This project will aim at identifying those life-history traits that are related to higher sensitivity to climate change. These traits will be then grouped into archetypes, and then combined with spatially explicit climatic data. Some species may fall into more than one group, i.e. may respond differently in different parts of their range. These data will be used to identify species that are likely to become at risk in the near future, if certain environmental conditions will occur, thus helping future Red List assessments. The final output of this project will be the projection of plausible future changes in extinction risk based on changes in drivers (climate and land use change).
- Butchart, SHM, et al. Global biodiversity: indicators of recent declines. Science 328.5982 (2010): 1164-1168.
- Cardillo, M, et al. The predictability of extinction: biological and external correlates of decline in mammals. Proceedings of the Royal Society of London B: Biological Sciences 275.1641 (2008): 1441-1448.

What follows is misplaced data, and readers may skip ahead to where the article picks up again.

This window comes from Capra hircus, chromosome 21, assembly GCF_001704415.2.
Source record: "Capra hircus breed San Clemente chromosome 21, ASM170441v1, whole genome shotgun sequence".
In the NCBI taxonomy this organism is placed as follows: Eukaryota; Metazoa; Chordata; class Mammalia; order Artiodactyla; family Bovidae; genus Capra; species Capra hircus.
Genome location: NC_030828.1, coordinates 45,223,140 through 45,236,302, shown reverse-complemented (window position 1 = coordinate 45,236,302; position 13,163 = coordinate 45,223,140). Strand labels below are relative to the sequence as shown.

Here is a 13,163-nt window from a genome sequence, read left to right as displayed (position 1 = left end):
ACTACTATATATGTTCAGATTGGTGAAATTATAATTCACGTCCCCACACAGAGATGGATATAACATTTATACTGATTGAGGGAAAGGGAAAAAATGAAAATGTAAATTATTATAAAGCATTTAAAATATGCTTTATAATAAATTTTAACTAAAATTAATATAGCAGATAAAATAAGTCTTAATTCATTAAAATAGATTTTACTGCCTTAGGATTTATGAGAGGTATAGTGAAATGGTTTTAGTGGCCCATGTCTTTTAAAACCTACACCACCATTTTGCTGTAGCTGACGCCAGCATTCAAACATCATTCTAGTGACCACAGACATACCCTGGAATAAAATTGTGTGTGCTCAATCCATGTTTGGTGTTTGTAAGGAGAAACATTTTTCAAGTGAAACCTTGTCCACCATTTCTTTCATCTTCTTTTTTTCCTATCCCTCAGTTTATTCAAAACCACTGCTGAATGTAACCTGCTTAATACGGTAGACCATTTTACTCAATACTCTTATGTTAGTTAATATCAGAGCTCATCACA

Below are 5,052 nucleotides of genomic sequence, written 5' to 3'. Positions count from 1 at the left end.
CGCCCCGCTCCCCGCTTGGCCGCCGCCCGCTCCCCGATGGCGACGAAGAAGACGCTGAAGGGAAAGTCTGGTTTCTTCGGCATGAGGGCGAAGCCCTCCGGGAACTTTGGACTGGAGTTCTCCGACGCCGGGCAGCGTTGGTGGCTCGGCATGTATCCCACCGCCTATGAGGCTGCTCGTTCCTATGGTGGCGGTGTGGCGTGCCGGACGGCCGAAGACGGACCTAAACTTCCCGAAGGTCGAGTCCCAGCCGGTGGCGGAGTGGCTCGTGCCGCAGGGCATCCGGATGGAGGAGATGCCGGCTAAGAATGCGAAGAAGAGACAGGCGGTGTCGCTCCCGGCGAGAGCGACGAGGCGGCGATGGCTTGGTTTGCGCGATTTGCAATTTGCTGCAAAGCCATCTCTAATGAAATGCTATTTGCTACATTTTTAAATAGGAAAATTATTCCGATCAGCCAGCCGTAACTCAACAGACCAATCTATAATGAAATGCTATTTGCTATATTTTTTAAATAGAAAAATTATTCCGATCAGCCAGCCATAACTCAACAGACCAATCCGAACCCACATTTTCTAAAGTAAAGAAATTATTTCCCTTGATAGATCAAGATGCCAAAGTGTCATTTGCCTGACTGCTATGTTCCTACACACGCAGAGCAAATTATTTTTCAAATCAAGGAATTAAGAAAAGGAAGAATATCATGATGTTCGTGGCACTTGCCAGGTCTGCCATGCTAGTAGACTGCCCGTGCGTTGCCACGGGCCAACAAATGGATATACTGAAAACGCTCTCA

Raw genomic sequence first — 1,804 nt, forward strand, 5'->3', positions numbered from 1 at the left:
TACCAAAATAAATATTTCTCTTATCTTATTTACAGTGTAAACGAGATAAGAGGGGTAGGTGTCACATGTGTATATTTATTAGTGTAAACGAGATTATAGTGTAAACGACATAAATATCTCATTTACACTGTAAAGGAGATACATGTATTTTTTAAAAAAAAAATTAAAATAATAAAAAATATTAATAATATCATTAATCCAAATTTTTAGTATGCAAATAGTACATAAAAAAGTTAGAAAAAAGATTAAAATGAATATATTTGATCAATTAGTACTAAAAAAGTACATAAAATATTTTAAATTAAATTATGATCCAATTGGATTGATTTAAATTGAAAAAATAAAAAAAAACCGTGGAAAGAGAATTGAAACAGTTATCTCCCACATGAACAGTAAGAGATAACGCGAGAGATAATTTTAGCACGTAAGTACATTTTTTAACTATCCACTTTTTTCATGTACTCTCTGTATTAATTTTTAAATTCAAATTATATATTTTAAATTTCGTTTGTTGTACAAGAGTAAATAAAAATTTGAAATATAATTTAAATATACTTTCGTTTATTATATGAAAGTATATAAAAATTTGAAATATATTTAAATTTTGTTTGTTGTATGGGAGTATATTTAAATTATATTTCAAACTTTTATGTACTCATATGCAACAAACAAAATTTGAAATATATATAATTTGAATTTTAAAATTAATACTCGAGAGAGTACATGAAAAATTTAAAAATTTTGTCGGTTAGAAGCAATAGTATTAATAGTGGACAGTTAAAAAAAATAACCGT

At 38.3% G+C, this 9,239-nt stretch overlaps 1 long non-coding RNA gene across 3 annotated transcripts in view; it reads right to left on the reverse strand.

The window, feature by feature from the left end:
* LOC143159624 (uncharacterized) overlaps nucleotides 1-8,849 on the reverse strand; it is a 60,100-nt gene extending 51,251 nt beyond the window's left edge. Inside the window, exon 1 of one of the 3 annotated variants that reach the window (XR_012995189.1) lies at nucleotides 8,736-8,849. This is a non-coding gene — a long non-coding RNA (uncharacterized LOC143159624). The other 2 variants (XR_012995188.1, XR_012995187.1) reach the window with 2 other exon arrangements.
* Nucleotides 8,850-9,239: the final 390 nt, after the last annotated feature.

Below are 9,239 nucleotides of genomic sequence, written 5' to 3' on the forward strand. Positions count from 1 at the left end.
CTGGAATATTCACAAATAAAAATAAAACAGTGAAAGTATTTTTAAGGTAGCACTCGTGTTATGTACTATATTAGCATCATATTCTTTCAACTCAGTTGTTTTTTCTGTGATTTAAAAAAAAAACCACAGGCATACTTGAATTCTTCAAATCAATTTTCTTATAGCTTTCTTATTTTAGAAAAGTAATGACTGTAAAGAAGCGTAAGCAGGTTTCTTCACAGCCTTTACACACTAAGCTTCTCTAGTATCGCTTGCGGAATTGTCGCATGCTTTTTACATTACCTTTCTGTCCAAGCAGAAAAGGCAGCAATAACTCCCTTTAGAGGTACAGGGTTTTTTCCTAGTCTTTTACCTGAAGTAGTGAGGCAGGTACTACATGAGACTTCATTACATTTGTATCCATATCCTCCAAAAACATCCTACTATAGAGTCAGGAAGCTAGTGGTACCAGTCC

- Di Marco, M, et al. Drivers of extinction risk in African mammals: the interplay of distribution state, human pressure, conservation response and species biology. Philosophical Transactions of the Royal Society of London B: Biological Sciences 369.1643 (2014): 20130198.
- Jones, KE., et al. PanTHERIA: a species‐level database of life history, ecology, and geography of extant and recently extinct mammals. Ecology 90.9 (2009): 2648-2648.
- Pacifici, M, et al. Species' traits influenced their response to recent climate change. Nature Climate Change 7.3 (2017): 205-208.
- Rondinini, C, et al. Global habitat suitability models of terrestrial mammals. Philosophical Transactions of the Royal Society of London B: Biological Sciences 366.1578 (2011): 2633-2641.
- Tacutu, R, et al. Human Ageing Genomic Resources: integrated databases and tools for the biology and genetics of ageing. Nucleic acids research 41.D1 (2012): D1027-D1033.